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《没有“中国制造”的一年》第四章:和而不同 (七)

(2011-04-21 10:48:24)









分类: 胡译赏析

《没有“中国制造”的一年》第四章:和而不同 <wbr>(七)

                                               A Year without Made in China

Sara Bongiorni



                                         胡宗锋  苦丁  (译)

CHAPTER FOUR   Manufacturing Dissent   

第四章                  和而不同(七)

   Mrs. Smedley warned me about web sites months ago.

“Unreliable,” she said.“ Can’t be trusted.”

      I am certain she was right, but Kevin’s dirty looks and sun-damaged eyes have got me desperate to find him non-Chinese sunglasses. Weeks have passed since he lost his Italian shades. The global grab bag of lost sunglasses has let us down. It coughed up the ill-fated pink ones and the oversized Chinese pairs, but those failed even as stopgap measures. So I can’t resist a quick Internet search for non-Chinese sunglasses. My first stop is a site that claims to list only American-made products, but after a few clicks somehow I land on a bulletin board of lunatic opinions, none illuminating on the topics of sunglasses or China.




“After reading about the United Auto Workers banning Marines from their parking lot and that they vote Democrat, I’m regretting my American car purchase,” says someone named Cherry.

“My Nissan was built in Smyrna, Tennessee,” writes Ice-Flyer. “I don’t feel guilty at all.”


     “我的尼桑是在田纳西的士麦那造的,” 冰上飞人写道,“我一点也不觉得有什么。”

“The idiots at the top of an organization do not constitute the people they claim to represent, just as the NEA does not represent my wonderful mother-in-law teacher,” types Bicycle Repair.

    “集团的高层傻瓜们根本不像他们说的那样代表民众,就像美国教育协会根本代表不了我岳母那样出色的教师那样,” 自行车修理家说。

“I try very hard not to buy Chinese stuff,” writes Ice-Flyer. “I bought my Bose wave radio/CD when I found out it was made in USA.”

This angers someone called Standing United.

     “我试图不买中国产品,非常艰难,” 冰上飞人写道,“我买了博士音响的广播和CD,因为我发现那是美国制造。”


“Are you serious? Car parts are made in Mexico now, my LaCrosse boots are now made in China. On and on it goes.”

“I buy Korean cars,” chimes in Logic. Why? Because not one cent of mine is going to union mobsters and union communist thugs if I can help it.”


 “我买韩国车,” 逻辑客Logic插话说,“理由吗?如果有可能的话我的钱一分都别想叫盗匪联邦和共产暴徒赚走。”

      I stop myself. It’s tempting to keep reading to see how ridiculous the conversation will get, but the sound of Kevin rustling around in the kitchen—I think he’s yanking on the stuck drawer handle again—reminds me of my mission. Sunglasses for the angry man in the kitchen.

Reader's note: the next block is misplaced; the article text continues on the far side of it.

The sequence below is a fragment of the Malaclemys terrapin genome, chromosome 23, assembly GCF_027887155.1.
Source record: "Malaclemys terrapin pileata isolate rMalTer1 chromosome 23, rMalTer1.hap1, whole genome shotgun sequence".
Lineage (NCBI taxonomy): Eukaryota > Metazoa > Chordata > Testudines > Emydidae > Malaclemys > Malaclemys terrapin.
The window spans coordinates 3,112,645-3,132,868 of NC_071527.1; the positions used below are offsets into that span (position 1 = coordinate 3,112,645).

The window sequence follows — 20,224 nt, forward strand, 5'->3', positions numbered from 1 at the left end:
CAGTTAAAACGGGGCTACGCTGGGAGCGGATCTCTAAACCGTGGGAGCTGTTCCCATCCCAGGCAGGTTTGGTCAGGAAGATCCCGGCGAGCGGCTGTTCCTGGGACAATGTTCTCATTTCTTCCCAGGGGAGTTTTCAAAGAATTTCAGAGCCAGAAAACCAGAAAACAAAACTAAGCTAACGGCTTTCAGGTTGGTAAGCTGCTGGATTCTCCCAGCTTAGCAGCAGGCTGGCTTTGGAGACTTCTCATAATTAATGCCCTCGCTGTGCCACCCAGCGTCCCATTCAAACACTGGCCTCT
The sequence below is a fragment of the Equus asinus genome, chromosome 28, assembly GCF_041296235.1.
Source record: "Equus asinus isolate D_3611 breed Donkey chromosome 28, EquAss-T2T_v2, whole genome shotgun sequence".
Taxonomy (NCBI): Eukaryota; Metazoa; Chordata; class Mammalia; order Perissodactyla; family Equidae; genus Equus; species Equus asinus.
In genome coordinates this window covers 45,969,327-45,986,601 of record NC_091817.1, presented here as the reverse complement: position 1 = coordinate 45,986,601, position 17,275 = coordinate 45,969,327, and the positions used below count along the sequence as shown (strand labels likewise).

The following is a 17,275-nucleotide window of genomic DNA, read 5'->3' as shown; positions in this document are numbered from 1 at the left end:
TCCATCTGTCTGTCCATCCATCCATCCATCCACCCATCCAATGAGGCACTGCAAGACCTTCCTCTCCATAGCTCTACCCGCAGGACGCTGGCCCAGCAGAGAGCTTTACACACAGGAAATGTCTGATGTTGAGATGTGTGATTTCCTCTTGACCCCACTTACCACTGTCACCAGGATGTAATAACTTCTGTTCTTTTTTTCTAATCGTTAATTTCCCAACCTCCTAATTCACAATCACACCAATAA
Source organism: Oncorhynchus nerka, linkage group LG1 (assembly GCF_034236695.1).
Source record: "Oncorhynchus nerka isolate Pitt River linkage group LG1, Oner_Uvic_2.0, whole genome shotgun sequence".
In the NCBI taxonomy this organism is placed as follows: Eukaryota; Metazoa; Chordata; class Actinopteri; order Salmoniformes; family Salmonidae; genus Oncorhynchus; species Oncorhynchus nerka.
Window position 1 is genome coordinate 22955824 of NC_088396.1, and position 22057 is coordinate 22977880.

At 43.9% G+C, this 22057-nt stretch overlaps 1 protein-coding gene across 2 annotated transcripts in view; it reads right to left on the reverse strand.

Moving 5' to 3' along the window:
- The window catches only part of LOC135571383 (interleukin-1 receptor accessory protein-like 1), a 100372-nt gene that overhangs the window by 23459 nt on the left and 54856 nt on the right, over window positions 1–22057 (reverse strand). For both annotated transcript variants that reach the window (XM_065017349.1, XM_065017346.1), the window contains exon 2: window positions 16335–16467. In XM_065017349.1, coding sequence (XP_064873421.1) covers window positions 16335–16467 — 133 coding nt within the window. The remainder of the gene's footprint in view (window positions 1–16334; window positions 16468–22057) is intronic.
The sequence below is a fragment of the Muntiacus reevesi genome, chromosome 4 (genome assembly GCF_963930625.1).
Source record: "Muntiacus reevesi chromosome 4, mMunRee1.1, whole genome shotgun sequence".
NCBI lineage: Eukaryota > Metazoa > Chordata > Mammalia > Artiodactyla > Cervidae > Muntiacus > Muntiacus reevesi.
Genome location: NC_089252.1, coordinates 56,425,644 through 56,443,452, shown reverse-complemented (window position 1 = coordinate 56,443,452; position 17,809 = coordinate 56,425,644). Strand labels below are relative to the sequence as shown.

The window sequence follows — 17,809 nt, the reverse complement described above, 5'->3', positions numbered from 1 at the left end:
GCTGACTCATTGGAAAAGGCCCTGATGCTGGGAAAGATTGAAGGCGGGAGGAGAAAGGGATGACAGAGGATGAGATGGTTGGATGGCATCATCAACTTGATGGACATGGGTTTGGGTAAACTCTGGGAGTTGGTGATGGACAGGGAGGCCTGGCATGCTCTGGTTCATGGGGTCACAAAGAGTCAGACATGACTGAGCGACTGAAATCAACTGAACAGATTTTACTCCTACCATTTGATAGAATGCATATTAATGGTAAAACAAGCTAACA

My next try brings up more nonsense. I enter “sunglasses” and “made in USA” and end up on a Made in America web site that sells goat cheese, potting benches, dog leashes, portable headrests, and old record albums, all of it apparently made in the States but none of it remotely connected to eyewear. Next I stop on a Chinese tourist information page that recommends sunglasses and a light raincoat for a spring visit to the Great Wall. I try eBay, but its dealers don’t offer anything better than what I’ve seen elsewhere: pricey Italian and American sunglasses or discount Chinese ones. Eventually, I find an American maker of sunglasses, but they are bulky and neon-colored, not the sort of thing that Tom Cruise or Kevin, who claims to look like Tom Cruise, would wear if they had any say in the matter.


      I give up and wander into the kitchen, where I sit down at the table and sketch out how much I can afford to spend on Italian or American sunglasses.

      That evening my lucks turns. I am rummaging through my purse, looking for my keys, when my fingers grip cold, thin metal at the bottom of the jumble within. I withdraw my lost Italian sunglasses from the depths of my purse, where I have searched for them perhaps half a dozen times. I try them on. They are slightly bent in the middle, with one lens coming loose from the plastic line that holds it to the frames. They aren’t as pretty as the day I bought them, but they are more or less intact.



        I get up and walk across the room to search the counter until I find the scrap of paper with my estimate of how much I can spend on new sunglasses for Kevin. I scratch out the old number and write down a new, bigger one. Since I’ve just recovered my own lost sunglasses I figure I can spend more on new ones for Kevin. After that I sit back down at the table and smile to myself. But I’m no longer thinking of sunglasses. I’m smiling because I’ve just hatched a scheme to return my husband to his formerly cheerful self with the acquisition of an inflatable Chinese pool.




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